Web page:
These Aussies sure can party
SYDNEY -- Some day, some country, somewhere will produce a more creative, more energetic, more breathtaking, more original Olympic Opening Ceremony than Sydney did yesterday.
But it may be a very looooong time in coming.
Australia styles itself the Lucky Country. Based on last night's extravaganza, the boast is spot on.
The message which Australia wanted to deliver to the world wasn't complicated: "Aussies have fun, oi, oi, oi."
That was certainly true and then some yesterday during the rollicking four-hour Olympic festival. After a brief, dignified bow to the Aborigines, most of the program took on a gentle, mocking tone. Australia's history as an open-air prison for Britain was celebrated as was the country's obsession for the beach, colourful summer wear, quarter-acre lots and sausage sizzles.
The Olympics are the focus of so much attention for a brief span of time that comparisons with English Canada are probably unfair. But as I watched the Australians strutting their stuff before the world yesterday, I became more and more envious of the way they have been able to develop their own distinct culture, vocabulary and humour. Meanwhile, English Canada hardly stretches its legs as it tunes in more and more to New York, California and Florida.
Protected by the oceans which surround them and treated abominably by the Mother Country, Australians forged their own identity in much the same way French Canadians have had to do to survive within a sea of English speakers after being abandoned by France.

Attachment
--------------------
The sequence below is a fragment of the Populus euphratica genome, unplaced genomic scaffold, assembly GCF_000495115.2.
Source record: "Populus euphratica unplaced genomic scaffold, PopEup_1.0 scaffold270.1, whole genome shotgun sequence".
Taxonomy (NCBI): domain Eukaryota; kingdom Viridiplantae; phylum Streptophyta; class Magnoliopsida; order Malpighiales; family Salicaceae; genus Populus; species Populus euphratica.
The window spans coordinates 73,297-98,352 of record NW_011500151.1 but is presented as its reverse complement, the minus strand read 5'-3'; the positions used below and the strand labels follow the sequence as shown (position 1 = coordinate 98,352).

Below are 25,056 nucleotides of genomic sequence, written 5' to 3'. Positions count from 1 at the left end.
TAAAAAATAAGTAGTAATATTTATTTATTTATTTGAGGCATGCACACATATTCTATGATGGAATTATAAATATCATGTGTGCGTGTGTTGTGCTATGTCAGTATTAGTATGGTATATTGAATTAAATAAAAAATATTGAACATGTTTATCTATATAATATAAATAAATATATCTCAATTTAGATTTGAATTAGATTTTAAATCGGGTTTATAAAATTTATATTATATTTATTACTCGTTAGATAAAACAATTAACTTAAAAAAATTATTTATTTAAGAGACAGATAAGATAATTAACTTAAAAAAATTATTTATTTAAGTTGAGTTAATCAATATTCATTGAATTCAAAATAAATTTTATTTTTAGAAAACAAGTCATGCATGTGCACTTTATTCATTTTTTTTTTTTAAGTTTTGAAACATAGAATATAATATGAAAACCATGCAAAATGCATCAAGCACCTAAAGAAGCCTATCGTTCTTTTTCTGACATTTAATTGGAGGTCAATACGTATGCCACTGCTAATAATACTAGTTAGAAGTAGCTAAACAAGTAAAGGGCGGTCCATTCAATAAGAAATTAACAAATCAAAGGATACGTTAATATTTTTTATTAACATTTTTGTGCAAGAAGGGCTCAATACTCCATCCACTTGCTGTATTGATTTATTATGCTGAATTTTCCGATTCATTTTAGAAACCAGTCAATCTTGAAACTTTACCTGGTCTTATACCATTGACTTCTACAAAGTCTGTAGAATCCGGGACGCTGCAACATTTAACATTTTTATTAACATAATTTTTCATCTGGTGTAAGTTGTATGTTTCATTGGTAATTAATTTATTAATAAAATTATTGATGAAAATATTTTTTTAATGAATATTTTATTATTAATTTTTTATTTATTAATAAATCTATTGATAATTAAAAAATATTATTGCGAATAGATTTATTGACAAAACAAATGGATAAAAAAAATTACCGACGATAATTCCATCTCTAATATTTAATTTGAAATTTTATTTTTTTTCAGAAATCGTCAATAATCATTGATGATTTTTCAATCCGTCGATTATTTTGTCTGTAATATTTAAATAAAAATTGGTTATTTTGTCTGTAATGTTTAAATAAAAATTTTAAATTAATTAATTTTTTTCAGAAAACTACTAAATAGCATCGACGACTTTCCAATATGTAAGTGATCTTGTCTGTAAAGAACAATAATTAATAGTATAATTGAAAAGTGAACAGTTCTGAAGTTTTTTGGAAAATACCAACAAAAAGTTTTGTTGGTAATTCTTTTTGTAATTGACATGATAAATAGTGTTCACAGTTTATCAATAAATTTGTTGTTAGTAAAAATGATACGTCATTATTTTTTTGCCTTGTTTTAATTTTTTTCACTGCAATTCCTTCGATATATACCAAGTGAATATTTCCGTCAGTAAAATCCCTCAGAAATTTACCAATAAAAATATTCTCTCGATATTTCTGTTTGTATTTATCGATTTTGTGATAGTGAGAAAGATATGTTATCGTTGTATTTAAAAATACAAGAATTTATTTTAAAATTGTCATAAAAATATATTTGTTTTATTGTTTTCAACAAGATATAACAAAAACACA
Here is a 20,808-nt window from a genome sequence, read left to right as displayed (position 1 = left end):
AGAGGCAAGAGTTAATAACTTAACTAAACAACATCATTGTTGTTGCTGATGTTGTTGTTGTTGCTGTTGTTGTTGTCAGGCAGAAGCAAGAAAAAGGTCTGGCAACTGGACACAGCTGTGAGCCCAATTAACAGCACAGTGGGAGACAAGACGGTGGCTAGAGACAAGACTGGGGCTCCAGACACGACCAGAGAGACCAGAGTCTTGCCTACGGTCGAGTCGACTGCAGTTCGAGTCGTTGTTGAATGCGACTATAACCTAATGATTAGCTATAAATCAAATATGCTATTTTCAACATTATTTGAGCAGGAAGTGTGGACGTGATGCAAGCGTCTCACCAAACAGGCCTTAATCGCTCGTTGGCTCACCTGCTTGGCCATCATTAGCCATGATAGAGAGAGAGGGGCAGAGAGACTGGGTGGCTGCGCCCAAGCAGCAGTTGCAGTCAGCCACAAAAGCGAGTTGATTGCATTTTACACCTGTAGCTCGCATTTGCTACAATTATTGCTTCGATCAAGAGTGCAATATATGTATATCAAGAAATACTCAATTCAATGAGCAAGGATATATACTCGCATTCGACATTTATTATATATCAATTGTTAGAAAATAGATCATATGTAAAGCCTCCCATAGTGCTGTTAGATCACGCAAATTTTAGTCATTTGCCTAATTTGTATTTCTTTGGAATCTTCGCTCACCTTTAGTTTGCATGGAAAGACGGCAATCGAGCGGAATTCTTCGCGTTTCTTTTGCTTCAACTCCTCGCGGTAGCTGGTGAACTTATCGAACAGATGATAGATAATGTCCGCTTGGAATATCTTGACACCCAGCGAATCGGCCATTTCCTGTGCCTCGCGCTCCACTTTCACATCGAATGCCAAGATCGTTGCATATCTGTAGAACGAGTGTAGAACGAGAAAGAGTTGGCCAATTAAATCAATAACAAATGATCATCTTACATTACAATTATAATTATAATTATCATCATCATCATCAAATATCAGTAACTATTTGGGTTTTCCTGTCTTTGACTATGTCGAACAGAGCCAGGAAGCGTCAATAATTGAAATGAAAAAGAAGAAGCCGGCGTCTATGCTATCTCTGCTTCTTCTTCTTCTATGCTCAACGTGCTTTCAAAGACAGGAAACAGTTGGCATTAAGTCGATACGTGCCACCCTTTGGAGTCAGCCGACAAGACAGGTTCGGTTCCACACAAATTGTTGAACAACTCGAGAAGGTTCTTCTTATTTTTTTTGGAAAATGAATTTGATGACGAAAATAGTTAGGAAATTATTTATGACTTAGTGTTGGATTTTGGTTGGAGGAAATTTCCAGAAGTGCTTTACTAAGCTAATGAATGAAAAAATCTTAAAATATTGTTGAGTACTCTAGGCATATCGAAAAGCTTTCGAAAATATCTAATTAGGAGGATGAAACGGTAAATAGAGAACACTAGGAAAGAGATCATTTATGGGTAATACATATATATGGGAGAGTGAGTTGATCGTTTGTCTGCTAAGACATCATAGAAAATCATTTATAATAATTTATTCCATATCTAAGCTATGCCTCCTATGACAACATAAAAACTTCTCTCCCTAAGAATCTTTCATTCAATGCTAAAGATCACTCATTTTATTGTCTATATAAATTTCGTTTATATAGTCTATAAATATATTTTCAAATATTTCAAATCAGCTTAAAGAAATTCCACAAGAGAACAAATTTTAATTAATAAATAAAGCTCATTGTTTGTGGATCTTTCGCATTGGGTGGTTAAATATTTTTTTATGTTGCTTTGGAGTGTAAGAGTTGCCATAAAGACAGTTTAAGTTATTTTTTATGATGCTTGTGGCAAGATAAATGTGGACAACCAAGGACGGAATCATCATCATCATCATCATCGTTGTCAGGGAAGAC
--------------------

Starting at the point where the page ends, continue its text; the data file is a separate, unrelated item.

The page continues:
I can't explain how I came to be so blessed, but I witnessed the Olympic spectacular from a $1,312 seat only three rows up from the Stadium Australia floor. Even if I had paid for my free ticket, it would have been worth it.
Whatever anyone's vantage point, it was universally agreed among my 100,000 seatmates that the star of the show was 13-year-old Nikki Webster. The singer, actress and Grade 8 student with Shirley Temple tresses and nerves of steel spent the first half hour of the Olympic spectacular swimming and tumbling while dangling from a cable 45 metres in the air over the centre of the field.
As superb as Webster and her dignified Aborigine guide, Djakapurra, were, what I am a sucker for at the Olympics is the diverse fashion show that is the parade of nations. The African states and a few micro-states in Oceania always look distinguished in their long, dazzling robes. So do the all-male Kuwaiti and Saudi teams.
Viewers at home probably didn't here the wolf whistles, but the unlikely star of the athletes' walkabout in Stadium Australia was a lithesome young Tajik woman whose green velvet skirt was slit up well past her right thigh.
The Timorese team walked behind an Olympic flag as it entered the stadium. I'm still waiting for the Kosovars to march at all. Maybe next time, in Athens in 2004, there will be a Chechen team, too.
Koreans from North and South marched together behind a special flag of unity. It was easy to figure out from which of the Koreas the athletes came. The southerners laughed a lot. A few even whooped it up. The northerners were poker-faced. The crowd loved it. Maybe they didn't notice that the two sides did not speak to each other.
That was no surprise. What wasn't expected was that more than two-thirds of the team from Nelson Mandela's sports-mad South Africa would be white.
The only mild aggravation of the opening evening was that it took so long for the athletes from 199 countries to do their laps of honour. If the Soviet Union and Yugoslavia hadn't broken into so many pieces, the Olympic flame could have been lighted and everyone could have gone home happy half an hour earlier.
But that is a Canadian speaking. The Australian crowd would have been pleased to stay up and party with its visitors all night long.